How can the unemployment rate decline by 0.2 percent within hours of a White House jobs summit?
That’s easy, just make a few assumptions.
To start with, we can assume that the number of people who need a job declined last month.
That’s what government economists did. They decided that, since jobs are so hard to find, another 96,000 people voluntarily decided to leave the work force last month. Perhaps they did. Nobody knows.
Then we can ignore anything that might have raised the unemployment level. While the population of the United States increased by 193,000, for instance, economists presumed that none of them decided to look for a job that month.
Normally, more than half of those folks would in fact be job hunting and probably were.
Finally, let’s ignore the fact that the Fed says small businesses are suffering the largest credit contraction in history. Let’s decide, just amongst ourselves, that small companies — the backbone of U.S. employment — still somehow managed to create 30,000 jobs.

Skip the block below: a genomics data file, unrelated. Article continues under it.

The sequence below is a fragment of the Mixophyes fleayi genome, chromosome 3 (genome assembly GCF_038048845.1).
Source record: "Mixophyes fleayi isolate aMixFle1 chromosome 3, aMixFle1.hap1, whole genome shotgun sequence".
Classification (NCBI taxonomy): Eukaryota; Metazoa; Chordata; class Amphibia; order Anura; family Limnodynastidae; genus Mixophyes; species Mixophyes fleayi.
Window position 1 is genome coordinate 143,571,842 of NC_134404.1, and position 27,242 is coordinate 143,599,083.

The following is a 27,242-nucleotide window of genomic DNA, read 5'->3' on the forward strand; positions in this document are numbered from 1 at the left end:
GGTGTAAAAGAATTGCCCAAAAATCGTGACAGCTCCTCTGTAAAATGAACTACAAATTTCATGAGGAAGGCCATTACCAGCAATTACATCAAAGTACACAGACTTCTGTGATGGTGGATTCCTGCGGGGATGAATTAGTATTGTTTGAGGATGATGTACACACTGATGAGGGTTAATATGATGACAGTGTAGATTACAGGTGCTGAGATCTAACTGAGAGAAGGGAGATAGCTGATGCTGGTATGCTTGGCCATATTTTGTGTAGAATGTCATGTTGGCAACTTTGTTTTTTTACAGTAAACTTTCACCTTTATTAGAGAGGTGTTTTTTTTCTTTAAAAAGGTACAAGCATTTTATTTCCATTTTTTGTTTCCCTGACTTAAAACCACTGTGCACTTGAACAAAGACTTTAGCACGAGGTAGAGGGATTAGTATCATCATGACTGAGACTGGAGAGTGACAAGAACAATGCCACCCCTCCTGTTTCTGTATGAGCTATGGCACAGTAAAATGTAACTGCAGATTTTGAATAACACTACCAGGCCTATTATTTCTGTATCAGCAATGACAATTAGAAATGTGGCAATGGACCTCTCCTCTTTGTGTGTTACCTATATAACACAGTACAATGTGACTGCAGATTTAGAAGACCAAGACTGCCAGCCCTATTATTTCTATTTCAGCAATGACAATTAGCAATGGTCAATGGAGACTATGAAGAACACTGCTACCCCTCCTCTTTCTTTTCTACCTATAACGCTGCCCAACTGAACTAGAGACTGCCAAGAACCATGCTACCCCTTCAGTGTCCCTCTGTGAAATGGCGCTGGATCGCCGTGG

Thirty-thousand new jobs would be in line with the long-term historical average, and the economists creating the report seem to have concluded that nothing right now that would make job creation below average, credit problems or not.
Add it all up and the report shows the number of unemployed declined by 110,000, using non-seasonally adjusted numbers.
Get rid of these assumptions, however, and unemployment would be almost 11 percent, about the same as last month’s “real” number, once when the rosier assumptions are removed.
The only thing we can safely assume at this point is that a high-profile, press-ready jobs summit just isn’t engine of economic growth.
But fooling with numbers can do magic in minutes, if you like.
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